• Nice!!!

  7. It’s not hard to think of appropriate candidates to name the useless fourth quadrant after.

    Stay classy, Steve, stay classy.

    Nothing like staying above the juvenile and tribalistic fray, eh?

  8. Don Stokes was my American mentor. He has been dead for some years now, alas, and is one of the three most penetrating intellects I ever encountered, the other two being Fred Hoyle the astronomer and Jack Caldwell the demographer. We had some discussions about the argument of his book while it was being prepared, and it came out through the help of friends and colleagues in the US, after he had died.

    I think he would have found the AGW issue an agreeable one for his kind of analysis, which would have been searching. In work of my own at the time (I’ll see if I can find it), I had a title for the fourth quadrant, which included the world ‘propaganda’. But ‘evidence-based policymaking’ would serve, too.

  9. Maybe climate science belongs in the blank quadrant?

  10. An example of use-inspired research:

    Pasteur publicly claimed he had made the anthrax vaccine by exposing the bacilli to oxygen. His laboratory notebooks, now in the Bibliothèque Nationale in Paris, in fact show Pasteur used the method of rival Jean-Joseph-Henri Toussaint, a Toulouse veterinary surgeon, to create the anthrax vaccine. This method used the oxidizing agent potassium dichromate. Pasteur’s oxygen method did eventually produce a vaccine but only after he had been awarded a patent on the production of an anthrax vaccine.

  11. Noblesse oblige:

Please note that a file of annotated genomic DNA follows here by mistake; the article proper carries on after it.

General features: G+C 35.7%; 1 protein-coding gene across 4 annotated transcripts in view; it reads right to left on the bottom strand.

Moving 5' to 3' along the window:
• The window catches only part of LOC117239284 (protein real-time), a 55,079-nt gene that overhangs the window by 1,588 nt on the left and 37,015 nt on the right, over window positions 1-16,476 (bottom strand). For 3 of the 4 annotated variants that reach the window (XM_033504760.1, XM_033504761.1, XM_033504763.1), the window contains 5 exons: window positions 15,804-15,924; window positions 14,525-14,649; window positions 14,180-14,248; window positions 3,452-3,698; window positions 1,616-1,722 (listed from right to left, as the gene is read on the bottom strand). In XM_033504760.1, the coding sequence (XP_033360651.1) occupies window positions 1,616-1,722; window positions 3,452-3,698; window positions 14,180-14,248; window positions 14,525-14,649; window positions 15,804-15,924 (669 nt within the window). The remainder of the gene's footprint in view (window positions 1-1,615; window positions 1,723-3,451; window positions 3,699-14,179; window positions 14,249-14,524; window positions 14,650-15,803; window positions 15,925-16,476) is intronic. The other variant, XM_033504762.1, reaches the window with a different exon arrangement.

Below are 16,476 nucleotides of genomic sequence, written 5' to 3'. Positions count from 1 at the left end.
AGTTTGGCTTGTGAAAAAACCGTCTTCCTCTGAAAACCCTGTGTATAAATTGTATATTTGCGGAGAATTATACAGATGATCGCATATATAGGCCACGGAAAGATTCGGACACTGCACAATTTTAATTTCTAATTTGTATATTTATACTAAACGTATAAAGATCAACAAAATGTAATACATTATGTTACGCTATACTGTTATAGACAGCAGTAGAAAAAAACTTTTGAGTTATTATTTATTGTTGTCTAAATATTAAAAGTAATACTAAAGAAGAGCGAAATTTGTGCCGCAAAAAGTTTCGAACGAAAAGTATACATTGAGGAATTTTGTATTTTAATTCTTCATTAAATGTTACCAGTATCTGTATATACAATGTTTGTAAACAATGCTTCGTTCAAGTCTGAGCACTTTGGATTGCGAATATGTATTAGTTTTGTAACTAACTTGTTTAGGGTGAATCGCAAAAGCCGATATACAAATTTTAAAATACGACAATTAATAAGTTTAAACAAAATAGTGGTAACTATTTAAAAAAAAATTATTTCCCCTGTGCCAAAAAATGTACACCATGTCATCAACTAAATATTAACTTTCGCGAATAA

> The rabies vaccine was […] first used on 9-year old Joseph Meister, on July 6, 1885, after the boy was badly mauled by a rabid dog. This was done at some personal risk for Pasteur, since he was not a licensed physician and could have faced prosecution for treating the boy. After consulting with colleagues, Pasteur decided to go ahead with the treatment. Meister did not contract the disease. It is sometimes said that Pasteur saved the boy’s life, but this cannot be maintained with certainty, since the risk of contracting rabies after such an exposure is estimated at around 15%.


  12. David Springer

    Articles on the interface between science & gov’t belong in the unnamed quadrant. There’s a name for it. The Wool Gatherer’s Quadrant.

  13. Steven Mosher

    I prefer the blank quadrant. Fundamental understanding is over rated, and being of use is boring and full of politics. Three cheers for Cladistics.

    • Agreed. This is where many university instructor/researchers labor, anyway. Especially the biologists. No chance of being corrupted by fame in this neighborhood.

  14. Speaking of epistemic dichotomies:

    A search for consensus about the methodology of discovery among physicians and physiologists led the author to identify a crucial anomaly of medical historiography: in general, physicians stress the significance of clinicopathologic method, while physiologists emphasize the experimental. Hence, physicians and bench scientists might be perceived as members of epistemically distinct research traditions. However, analysis of the historical development of discoveries in medicine, exemplified by case studies in physiology, bacteriology, immunology, and therapeutics, reveals that the epistemic dichotomy is illusory. Both physicians and bench scientists discover in the same way: by identifying and explaining clinical anomalies. It is argued that the sociological role of experimentation is to dramatize clinical hypotheses and not test them in a Popperian sense.

    The concept of dramatizing hypotheses might deserve due diligence.

    • This kind of looks like epistemologyology.

    • Some call this philosophy of science, and in this case philosophy of medicine.